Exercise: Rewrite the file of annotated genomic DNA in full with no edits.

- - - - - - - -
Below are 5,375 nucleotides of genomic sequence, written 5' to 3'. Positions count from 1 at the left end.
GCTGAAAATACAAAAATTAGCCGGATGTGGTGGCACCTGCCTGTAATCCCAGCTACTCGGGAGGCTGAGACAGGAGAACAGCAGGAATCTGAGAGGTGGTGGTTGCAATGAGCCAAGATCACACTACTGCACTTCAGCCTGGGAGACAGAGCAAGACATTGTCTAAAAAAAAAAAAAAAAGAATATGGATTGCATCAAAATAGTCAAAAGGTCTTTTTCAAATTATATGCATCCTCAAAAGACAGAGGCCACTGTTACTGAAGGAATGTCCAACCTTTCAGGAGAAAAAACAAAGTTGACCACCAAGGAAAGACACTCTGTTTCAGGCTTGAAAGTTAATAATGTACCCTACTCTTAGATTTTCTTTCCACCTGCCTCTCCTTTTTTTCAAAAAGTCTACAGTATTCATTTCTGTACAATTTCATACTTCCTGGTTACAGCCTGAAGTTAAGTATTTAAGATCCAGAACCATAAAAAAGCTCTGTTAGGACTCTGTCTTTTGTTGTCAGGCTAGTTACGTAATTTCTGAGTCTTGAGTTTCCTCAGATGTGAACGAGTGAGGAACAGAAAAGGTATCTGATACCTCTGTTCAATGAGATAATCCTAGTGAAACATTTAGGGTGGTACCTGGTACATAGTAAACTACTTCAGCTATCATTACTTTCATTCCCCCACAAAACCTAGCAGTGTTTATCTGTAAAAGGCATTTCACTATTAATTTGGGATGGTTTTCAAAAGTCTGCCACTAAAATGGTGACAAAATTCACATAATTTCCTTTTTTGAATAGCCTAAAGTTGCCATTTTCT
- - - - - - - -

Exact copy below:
Below are 5,375 nucleotides of genomic sequence, written 5' to 3'. Positions count from 1 at the left end.
GCTGAAAATACAAAAATTAGCCGGATGTGGTGGCACCTGCCTGTAATCCCAGCTACTCGGGAGGCTGAGACAGGAGAACAGCAGGAATCTGAGAGGTGGTGGTTGCAATGAGCCAAGATCACACTACTGCACTTCAGCCTGGGAGACAGAGCAAGACATTGTCTAAAAAAAAAAAAAAAAGAATATGGATTGCATCAAAATAGTCAAAAGGTCTTTTTCAAATTATATGCATCCTCAAAAGACAGAGGCCACTGTTACTGAAGGAATGTCCAACCTTTCAGGAGAAAAAACAAAGTTGACCACCAAGGAAAGACACTCTGTTTCAGGCTTGAAAGTTAATAATGTACCCTACTCTTAGATTTTCTTTCCACCTGCCTCTCCTTTTTTTCAAAAAGTCTACAGTATTCATTTCTGTACAATTTCATACTTCCTGGTTACAGCCTGAAGTTAAGTATTTAAGATCCAGAACCATAAAAAAGCTCTGTTAGGACTCTGTCTTTTGTTGTCAGGCTAGTTACGTAATTTCTGAGTCTTGAGTTTCCTCAGATGTGAACGAGTGAGGAACAGAAAAGGTATCTGATACCTCTGTTCAATGAGATAATCCTAGTGAAACATTTAGGGTGGTACCTGGTACATAGTAAACTACTTCAGCTATCATTACTTTCATTCCCCCACAAAACCTAGCAGTGTTTATCTGTAAAAGGCATTTCACTATTAATTTGGGATGGTTTTCAAAAGTCTGCCACTAAAATGGTGACAAAATTCACATAATTTCCTTTTTTGAATAGCCTAAAGTTGCCATTTTCT